Tahoe Donner cross country resort launches major expansion effort

By Bob Goligoski

Tahoe Donner, one of the largest cross country ski areas in the West, has embarked on a major expansion program.

Earlier this year, already boasting some 100 kilometers of Nordic trails in the Sierra just outside Truckee, the resort bought Crabtree Canyon, an adjacent 640-acre tract of land. Another 16 kilometers of cross country terrain will open in the canyon for visitors this winter.

Steve Miller, board president at the Tahoe Donner Association, said, “There is some spectacular terrain in the canyon with double black diamond, blue and green-rated trails so skiers of different abilities can enjoy Crabtree.

“In the future,” he added, “there is even more terrain in the canyon that can be developed into Nordic trails.”

Tahoe Donner purchased the site from the Truckee Donner Land Trust for $500,000. The trust had originally bought the property from private interests for $2.4 million.

The Tahoe Donner Association purchased Crabtree Canyon from The Truckee Donner Land Trust in April. For next year, the Land Trust is in contract to purchase nearby Carpenter Valley. It will manage the property for year-round recreational enthusiasts. There is a long-term plan to extend the linked trail systems from the Alder Gulch Adventure Center through Euer Valley, Crabtree Canyon and Carpenter Valley to the Independence Lake Nature Preserve.

Perry Norris, executive director of the Truckee Donner Land Trust, said, “Carpenter Valley is one of the most spectacular – and little known – valleys in the entire Northern Sierra. Preserving the pristine natural beauty of our surroundings and ensuring continued recreational access is of utmost importance to us, especially that its less than 10 miles from downtown Truckee.

Once acquired in July 2017, the property will be open to the public for the first time in over a century.

Tahoe Donner is one of the largest homeowner associations in the country with nearly 25,000 members and 6,500 homes and condos spread across more than 7,000 acres. The Nordic and downhill ski areas, along with the golf course and several other Tahoe Donner attractions, are open to the general public.

The cross country area has been surging in popularity. Last season, USA Today took a national poll of skiers, checked out numerous resorts and concluded that Tahoe Donner is one of the top three Nordic resorts in the country.

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Brinn Talbot, director of marketing and member services at Tahoe Donner, said that frequent snow storms last season helped propel both the alpine and cross country areas to record years.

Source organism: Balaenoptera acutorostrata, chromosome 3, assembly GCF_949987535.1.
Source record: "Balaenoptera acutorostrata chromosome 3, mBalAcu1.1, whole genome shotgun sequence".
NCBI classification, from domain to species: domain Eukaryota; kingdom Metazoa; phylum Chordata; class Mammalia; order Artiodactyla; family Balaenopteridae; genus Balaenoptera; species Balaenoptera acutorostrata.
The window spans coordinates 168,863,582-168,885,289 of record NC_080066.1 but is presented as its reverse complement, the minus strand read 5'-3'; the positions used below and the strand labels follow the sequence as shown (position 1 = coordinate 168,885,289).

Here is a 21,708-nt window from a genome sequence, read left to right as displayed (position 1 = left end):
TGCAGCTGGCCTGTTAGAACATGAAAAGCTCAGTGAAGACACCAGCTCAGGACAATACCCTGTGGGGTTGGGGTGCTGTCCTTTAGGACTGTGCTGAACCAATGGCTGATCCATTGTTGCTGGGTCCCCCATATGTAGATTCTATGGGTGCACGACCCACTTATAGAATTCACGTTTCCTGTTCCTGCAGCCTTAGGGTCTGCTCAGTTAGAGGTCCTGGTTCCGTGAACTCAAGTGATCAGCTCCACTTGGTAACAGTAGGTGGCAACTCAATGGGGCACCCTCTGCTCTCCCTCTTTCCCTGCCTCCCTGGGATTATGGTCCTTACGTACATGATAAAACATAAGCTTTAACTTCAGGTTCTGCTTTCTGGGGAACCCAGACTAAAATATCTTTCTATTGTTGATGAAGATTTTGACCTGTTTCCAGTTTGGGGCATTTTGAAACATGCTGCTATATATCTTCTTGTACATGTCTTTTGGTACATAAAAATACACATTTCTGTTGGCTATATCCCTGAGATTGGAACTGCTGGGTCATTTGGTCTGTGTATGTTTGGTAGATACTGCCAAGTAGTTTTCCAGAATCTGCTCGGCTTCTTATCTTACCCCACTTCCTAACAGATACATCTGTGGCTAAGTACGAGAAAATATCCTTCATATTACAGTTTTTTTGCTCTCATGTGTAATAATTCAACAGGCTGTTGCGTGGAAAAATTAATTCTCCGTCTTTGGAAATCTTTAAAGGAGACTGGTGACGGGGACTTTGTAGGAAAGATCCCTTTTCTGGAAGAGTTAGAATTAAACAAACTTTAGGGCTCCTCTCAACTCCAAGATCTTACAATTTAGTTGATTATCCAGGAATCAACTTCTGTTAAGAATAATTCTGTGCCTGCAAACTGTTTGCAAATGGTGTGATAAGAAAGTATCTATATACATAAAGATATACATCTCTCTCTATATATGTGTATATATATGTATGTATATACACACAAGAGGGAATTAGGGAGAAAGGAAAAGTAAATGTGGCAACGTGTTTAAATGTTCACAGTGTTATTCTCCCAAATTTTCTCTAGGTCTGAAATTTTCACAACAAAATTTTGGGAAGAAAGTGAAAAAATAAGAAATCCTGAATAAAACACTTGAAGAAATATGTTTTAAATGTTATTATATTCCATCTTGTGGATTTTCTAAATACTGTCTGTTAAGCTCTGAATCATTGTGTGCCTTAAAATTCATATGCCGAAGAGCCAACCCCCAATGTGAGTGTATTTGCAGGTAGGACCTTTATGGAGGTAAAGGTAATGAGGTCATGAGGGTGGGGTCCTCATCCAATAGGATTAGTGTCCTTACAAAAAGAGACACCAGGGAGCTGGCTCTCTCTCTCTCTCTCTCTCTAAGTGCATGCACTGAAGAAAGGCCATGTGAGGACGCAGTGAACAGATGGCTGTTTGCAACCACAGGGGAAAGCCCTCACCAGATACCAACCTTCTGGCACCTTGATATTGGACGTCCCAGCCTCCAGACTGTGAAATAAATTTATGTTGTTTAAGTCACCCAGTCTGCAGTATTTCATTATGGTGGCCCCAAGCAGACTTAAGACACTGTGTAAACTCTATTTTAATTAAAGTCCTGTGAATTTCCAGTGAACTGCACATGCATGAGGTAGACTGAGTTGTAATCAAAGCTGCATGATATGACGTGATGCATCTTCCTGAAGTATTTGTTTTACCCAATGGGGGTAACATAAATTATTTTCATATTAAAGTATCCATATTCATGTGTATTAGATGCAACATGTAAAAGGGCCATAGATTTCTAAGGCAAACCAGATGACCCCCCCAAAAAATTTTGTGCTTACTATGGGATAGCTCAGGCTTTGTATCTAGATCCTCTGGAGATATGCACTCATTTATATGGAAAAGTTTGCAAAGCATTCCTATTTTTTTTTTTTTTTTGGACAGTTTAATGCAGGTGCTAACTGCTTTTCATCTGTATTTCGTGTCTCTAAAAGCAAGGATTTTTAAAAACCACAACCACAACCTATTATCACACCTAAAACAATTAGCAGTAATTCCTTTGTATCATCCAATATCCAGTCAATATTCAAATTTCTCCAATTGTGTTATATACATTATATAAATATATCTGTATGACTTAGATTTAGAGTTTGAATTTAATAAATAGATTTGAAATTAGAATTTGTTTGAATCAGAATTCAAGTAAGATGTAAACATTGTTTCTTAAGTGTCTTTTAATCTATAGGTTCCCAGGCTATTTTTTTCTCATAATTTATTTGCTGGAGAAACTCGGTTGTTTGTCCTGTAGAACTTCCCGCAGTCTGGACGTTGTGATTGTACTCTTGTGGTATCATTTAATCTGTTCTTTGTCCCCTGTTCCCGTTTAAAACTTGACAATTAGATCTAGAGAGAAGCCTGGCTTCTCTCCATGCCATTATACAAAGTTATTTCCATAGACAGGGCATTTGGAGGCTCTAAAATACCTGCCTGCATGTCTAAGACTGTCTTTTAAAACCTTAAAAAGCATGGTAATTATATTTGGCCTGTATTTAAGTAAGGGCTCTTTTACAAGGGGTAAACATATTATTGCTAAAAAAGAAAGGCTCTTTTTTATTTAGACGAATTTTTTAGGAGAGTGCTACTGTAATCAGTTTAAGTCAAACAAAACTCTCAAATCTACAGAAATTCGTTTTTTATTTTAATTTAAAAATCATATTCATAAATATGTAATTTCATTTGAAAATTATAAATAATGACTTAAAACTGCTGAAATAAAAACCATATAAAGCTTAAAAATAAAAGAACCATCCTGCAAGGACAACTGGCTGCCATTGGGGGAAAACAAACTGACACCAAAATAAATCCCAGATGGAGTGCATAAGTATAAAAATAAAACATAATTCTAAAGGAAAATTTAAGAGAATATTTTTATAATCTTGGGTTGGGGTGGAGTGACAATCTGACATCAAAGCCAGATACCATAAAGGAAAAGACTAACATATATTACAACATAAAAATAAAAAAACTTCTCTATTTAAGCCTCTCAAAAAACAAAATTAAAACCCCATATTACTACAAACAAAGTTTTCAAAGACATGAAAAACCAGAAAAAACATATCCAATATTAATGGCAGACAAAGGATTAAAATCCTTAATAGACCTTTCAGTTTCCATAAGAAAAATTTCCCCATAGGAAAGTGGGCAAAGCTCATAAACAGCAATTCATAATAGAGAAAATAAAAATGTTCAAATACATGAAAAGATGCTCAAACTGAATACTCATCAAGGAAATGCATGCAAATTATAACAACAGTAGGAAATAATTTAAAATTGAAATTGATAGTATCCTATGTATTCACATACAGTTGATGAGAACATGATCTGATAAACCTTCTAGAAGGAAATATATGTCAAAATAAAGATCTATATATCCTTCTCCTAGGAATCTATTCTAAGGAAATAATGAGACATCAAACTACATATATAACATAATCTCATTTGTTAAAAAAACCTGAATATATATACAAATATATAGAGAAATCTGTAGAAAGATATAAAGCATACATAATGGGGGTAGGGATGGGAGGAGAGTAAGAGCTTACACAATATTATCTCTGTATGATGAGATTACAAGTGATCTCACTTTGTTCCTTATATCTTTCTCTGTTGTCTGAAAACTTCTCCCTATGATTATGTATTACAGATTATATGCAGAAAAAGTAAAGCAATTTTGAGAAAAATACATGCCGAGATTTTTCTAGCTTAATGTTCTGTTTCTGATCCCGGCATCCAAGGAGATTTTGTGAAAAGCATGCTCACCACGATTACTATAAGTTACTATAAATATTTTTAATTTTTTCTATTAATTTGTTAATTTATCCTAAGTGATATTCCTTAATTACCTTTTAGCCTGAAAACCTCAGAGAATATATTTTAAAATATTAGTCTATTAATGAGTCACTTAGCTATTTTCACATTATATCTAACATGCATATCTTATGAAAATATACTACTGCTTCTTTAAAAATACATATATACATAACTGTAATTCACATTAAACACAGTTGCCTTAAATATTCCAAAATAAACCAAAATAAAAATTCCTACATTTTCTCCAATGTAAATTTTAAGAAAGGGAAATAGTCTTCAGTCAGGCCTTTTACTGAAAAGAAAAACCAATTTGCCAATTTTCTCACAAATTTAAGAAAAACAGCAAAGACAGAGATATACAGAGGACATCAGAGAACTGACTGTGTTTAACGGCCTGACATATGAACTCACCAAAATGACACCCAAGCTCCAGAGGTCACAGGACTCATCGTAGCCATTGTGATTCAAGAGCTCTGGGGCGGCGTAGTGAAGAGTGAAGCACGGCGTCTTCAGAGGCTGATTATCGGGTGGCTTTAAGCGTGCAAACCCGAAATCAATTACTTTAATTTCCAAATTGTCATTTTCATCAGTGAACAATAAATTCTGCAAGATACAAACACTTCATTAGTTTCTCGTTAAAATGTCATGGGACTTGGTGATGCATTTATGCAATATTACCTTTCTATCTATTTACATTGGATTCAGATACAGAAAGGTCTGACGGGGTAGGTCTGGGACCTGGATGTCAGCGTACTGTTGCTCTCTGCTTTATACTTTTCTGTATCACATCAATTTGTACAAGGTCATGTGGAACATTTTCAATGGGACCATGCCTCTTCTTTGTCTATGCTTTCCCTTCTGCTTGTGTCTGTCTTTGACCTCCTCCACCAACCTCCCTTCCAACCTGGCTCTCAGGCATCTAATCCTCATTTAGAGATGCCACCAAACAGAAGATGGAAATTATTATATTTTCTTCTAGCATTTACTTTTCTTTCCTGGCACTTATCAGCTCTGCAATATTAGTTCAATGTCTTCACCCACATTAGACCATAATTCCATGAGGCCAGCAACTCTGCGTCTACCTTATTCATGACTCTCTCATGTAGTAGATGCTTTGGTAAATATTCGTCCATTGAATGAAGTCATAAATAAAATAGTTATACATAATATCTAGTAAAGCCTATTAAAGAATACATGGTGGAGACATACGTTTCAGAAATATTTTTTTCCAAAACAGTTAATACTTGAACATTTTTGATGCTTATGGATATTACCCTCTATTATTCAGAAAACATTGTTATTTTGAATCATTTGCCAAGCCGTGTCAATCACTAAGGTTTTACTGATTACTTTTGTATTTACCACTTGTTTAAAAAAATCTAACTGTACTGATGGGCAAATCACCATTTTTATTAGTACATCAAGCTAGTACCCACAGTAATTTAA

Cross country visitors were up 33 percent over the previous record year and downhill skier traffic increased 17 percent over the earlier record year. The association does not releases visitor numbers. The resort’s popularity also is tied to the fact that nearly all of the trails are groomed.

Tahoe Donner also opened the Alder Creek Adventure Center last year. The large structure serves as the home base for Nordic buffs with a cafe, rental services, wax rooms, a retail store and other amenities.

“The center,” Talbot said, “really put us on the international map. We now have a world-class facility that can accommodate national and international events.”

During the summer, the building houses Tahoe Donner’s Equestrian Center and Bikeworks operation. Many of the Nordic trails are used in the summer by hikers, bikers and horseback riders.

It’s been a blockbuster ski, snowboard season for Sierra resorts

Abundant snowfall this winter at Mt. Rose resulted in lots of scenes like this, which was taken on Jan. 15. The resort reported one of its best winters for skier visits in several years. (Photo by Billy Jesberg for Mt. Rose)

Abundant snowfall this winter at Mt. Rose resulted in lots of scenes like this, which was taken on Jan. 15. The resort reported a record year for visitors. (Photo by Billy Jesberg for Mt. Rose)

Bob Goligoski

Frequent snowfalls, early and late snow, well-timed storms, few highway shutdowns and pent-up demand from skiers and snowboarders added up to a blockbuster season for Sierra resorts in California and Nevada.

“We had a fantastic winter,” said Ashley Quadros, marketing content coordinator at Tahoe Donner. “This was the best season in history for both our cross country and alpine areas. Mother Nature was very good to us.”

Most Sierra resorts do not reveal visitor numbers but the California Ski Industry Association predicts that this season will far surpass the long-term average of 6.5 million visits a year at the Sierra resorts.

Association president Michael Reitzell said that the number so far this season is well past the 4.6 million visits recorded last year.

“With a number of resorts open into May, we have a chance at a record year,” he said.

The old record was set during the 2004-05 season when about 8.5 million visits were recorded by the resorts.